Epstein Barr Syndrome And Liver Disease
Epstein-Barr (EBV) is a common virus that causes mononucleosis and plays a part in two rare cancer forms known as nasopharyngeal carcinoma and Burkitt’s lymphoma. Epstein barr syndrome is a herpes virus that affects almost everyone at least once during their lifetime. This condition is named after the scientists that identified it in the 1960s. The virus enters the lymph nodes and meets with the white blood cells. As they meet, the cells begin to change shape and multiply. Symptoms take several weeks to develop. Although the infection generally affects people from the age of 10 to 35, anyone can become infected. An infant is susceptible to the virus from the moment it leaves the mothers protection. Incubation period of the disease is age specific and can last anywhere from 14 days in children and teens to 50 days in adults. Chronic EBV is diagnosed after the virus has been present for more than 6 months and can lead to chronic fatigue syndrome (CFS).
It is possible for exposure to the virus to provide adaptive immunity to future sickness from the EBV antibodies. This means that much like with chicken pox, once you have been infected with this particular herpes virus, you are generally immune from being infected by it again. There are two-forms of EBV known simply as Type I and Type II. String I is the primary cause for mononucleosis. The second string is more of an autoimmune deficiency and is found more often in patients with HIV.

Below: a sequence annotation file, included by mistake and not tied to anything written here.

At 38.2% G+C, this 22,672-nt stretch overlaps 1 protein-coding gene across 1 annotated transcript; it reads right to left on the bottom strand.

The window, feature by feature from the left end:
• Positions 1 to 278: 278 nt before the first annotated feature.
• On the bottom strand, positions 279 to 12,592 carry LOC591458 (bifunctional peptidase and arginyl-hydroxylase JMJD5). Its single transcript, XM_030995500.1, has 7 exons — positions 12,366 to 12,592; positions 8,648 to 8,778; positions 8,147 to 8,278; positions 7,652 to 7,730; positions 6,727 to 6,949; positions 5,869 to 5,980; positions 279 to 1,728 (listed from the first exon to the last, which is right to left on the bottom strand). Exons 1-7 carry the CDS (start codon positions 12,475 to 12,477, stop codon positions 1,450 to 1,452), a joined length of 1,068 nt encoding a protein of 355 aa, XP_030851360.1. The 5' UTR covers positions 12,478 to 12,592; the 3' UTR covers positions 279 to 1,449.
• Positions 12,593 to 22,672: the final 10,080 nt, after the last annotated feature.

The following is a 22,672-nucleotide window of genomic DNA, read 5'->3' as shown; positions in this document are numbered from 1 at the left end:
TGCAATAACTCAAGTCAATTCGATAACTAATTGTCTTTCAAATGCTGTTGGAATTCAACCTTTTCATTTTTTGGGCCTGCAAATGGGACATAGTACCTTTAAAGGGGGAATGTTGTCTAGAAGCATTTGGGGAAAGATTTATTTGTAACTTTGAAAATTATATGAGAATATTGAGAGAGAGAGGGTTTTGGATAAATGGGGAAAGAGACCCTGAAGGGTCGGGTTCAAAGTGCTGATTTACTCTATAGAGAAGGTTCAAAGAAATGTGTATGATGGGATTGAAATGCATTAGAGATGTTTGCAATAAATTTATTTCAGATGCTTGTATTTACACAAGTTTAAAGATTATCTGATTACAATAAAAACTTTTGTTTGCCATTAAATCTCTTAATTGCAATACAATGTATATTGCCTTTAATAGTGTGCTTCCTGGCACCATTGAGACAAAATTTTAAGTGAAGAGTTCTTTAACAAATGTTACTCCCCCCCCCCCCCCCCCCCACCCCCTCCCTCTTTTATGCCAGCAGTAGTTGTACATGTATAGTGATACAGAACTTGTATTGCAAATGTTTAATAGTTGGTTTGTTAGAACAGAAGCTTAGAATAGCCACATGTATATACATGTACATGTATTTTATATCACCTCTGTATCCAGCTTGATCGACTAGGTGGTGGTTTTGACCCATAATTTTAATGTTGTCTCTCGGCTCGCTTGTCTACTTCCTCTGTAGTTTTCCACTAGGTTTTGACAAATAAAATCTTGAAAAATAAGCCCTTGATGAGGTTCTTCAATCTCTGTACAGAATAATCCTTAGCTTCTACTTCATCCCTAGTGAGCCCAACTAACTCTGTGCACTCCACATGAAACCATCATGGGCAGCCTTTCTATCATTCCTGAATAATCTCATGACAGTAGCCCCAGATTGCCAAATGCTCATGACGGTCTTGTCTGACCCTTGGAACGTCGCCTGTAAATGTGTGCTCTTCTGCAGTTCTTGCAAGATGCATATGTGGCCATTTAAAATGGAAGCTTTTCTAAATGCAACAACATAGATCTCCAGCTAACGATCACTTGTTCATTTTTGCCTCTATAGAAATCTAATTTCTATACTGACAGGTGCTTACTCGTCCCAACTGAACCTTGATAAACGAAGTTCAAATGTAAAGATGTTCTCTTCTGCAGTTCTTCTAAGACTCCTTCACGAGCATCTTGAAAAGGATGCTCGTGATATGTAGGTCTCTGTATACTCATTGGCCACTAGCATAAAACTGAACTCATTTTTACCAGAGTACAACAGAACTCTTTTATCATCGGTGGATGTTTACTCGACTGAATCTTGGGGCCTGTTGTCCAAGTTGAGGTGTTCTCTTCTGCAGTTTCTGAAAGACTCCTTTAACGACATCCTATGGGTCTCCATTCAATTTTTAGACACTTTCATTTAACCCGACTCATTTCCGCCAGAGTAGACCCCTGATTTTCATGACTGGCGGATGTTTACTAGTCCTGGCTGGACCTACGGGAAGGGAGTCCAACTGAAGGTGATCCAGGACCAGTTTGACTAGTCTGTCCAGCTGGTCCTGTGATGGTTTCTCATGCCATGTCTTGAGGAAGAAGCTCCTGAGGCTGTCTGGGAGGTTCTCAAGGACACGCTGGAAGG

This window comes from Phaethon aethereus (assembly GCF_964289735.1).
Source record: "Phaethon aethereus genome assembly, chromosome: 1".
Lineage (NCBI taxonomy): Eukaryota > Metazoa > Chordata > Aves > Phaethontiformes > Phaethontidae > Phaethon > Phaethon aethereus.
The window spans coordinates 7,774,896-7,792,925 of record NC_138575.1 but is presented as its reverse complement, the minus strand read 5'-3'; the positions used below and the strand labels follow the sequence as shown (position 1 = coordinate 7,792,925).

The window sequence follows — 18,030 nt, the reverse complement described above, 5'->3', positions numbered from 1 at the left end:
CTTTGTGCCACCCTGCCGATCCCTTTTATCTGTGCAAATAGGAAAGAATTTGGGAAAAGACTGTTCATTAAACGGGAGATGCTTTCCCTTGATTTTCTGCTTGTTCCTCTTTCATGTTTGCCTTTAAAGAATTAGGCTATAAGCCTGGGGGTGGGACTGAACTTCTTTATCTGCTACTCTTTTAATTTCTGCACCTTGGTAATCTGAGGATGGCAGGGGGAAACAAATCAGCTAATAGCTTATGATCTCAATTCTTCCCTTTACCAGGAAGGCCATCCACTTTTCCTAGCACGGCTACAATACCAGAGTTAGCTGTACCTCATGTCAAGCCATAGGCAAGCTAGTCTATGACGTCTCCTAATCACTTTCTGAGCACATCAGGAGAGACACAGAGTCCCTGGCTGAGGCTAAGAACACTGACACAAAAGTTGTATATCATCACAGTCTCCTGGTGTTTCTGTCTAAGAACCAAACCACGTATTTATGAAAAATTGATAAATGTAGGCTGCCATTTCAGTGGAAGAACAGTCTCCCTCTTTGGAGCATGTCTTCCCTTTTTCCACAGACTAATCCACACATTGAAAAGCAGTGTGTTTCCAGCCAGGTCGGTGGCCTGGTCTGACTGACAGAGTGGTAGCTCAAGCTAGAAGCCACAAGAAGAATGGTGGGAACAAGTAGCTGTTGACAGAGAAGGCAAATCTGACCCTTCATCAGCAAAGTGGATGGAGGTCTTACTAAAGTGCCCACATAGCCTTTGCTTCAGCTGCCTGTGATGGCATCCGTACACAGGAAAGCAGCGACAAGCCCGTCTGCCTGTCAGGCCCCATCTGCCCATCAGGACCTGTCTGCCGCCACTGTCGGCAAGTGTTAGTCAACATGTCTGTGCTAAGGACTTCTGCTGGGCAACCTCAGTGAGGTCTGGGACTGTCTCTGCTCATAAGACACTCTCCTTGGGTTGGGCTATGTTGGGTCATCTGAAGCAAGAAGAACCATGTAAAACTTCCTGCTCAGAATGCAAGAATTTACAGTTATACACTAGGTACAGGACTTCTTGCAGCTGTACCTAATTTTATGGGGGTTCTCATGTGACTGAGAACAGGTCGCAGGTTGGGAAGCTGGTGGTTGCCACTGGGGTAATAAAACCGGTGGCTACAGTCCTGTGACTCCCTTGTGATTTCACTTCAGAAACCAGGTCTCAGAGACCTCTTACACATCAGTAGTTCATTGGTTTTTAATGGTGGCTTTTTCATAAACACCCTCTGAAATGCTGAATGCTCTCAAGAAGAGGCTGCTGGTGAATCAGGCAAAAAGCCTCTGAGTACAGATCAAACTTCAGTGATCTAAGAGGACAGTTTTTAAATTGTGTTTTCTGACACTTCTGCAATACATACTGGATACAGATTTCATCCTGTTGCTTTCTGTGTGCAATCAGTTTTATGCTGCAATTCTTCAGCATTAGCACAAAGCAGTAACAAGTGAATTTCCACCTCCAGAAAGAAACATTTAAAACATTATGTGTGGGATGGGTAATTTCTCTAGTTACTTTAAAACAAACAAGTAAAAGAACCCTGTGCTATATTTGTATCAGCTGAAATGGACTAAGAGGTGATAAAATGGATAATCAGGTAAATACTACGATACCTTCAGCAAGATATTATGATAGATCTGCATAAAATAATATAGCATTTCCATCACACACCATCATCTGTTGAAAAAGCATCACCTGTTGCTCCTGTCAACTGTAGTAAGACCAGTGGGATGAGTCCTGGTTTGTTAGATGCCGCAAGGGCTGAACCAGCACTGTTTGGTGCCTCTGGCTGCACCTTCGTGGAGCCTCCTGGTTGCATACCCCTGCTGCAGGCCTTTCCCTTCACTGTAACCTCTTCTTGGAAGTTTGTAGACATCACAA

Epstein Barr Syndrome is spread through moisture contact from the throat or mouth of an infected person. It is more commonly known as the kissing disease because of this characteristic. Sharing drinking glasses or straws, toothbrushes, eating utensils, and kissing are ways that the virus can be spread. Epstein Barr symptoms develop slow and can have mild symptoms confused with those of the flu or the common cold. These symptoms include a sore throat, persistent fever, fatigue, and swollen lymph nodes. More serious Epstein Barr symptoms can present themselves as fever more than 105°, rash, eye pain or light sensitivity, and liver infection. Chronic cases of EPV can lead to chronic liver disease.
Diagnosis of EBV begins with the common symptoms of sore throat, swollen glands, fever, and the age of the patient. Physical exams are concluded to check for signs of enlarged liver or spleen. Blood tests are completed and checked for an elevated number of white blood cells. A specific test known as the monospot test is also performed as well as tests to check for the presence of specific EBV antibodies. Epstein Barr treatment is not specific. Since EBV like all herpes viruses is viral, antibiotics are ineffective. EBV is generally associated with streptococcal infections, so antibiotics can be prescribed for that treatment. Corticosteroids can be prescribed as Epstein Barr treatment in more sever cases to aid in the reduction of swelling. Generally, plenty of fluids and rest are required in those diagnosed with Epstein-Barr.